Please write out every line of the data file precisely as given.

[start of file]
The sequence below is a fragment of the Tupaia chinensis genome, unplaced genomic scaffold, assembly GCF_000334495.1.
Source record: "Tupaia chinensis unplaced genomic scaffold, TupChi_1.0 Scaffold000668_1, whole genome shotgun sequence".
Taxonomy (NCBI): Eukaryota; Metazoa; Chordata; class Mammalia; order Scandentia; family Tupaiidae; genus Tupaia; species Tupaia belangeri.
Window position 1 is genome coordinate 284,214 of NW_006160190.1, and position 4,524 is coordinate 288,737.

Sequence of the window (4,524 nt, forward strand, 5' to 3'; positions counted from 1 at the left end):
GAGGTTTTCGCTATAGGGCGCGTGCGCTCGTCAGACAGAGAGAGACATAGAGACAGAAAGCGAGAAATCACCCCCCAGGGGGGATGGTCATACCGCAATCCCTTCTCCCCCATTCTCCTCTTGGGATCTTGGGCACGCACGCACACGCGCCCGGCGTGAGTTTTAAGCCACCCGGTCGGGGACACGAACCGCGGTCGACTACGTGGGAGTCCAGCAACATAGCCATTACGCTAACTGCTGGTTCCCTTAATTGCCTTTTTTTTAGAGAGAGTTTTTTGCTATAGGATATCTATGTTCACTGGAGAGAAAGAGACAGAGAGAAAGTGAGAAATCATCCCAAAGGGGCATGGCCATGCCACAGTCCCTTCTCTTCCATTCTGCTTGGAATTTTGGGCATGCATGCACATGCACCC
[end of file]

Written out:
The sequence below is a fragment of the Tupaia chinensis genome, unplaced genomic scaffold, assembly GCF_000334495.1.
Source record: "Tupaia chinensis unplaced genomic scaffold, TupChi_1.0 Scaffold000668_1, whole genome shotgun sequence".
Taxonomy (NCBI): Eukaryota; Metazoa; Chordata; class Mammalia; order Scandentia; family Tupaiidae; genus Tupaia; species Tupaia belangeri.
Window position 1 is genome coordinate 284,214 of NW_006160190.1, and position 4,524 is coordinate 288,737.

Sequence of the window (4,524 nt, forward strand, 5' to 3'; positions counted from 1 at the left end):
GAGGTTTTCGCTATAGGGCGCGTGCGCTCGTCAGACAGAGAGAGACATAGAGACAGAAAGCGAGAAATCACCCCCCAGGGGGGATGGTCATACCGCAATCCCTTCTCCCCCATTCTCCTCTTGGGATCTTGGGCACGCACGCACACGCGCCCGGCGTGAGTTTTAAGCCACCCGGTCGGGGACACGAACCGCGGTCGACTACGTGGGAGTCCAGCAACATAGCCATTACGCTAACTGCTGGTTCCCTTAATTGCCTTTTTTTTAGAGAGAGTTTTTTGCTATAGGATATCTATGTTCACTGGAGAGAAAGAGACAGAGAGAAAGTGAGAAATCATCCCAAAGGGGCATGGCCATGCCACAGTCCCTTCTCTTCCATTCTGCTTGGAATTTTGGGCATGCATGCACATGCACCC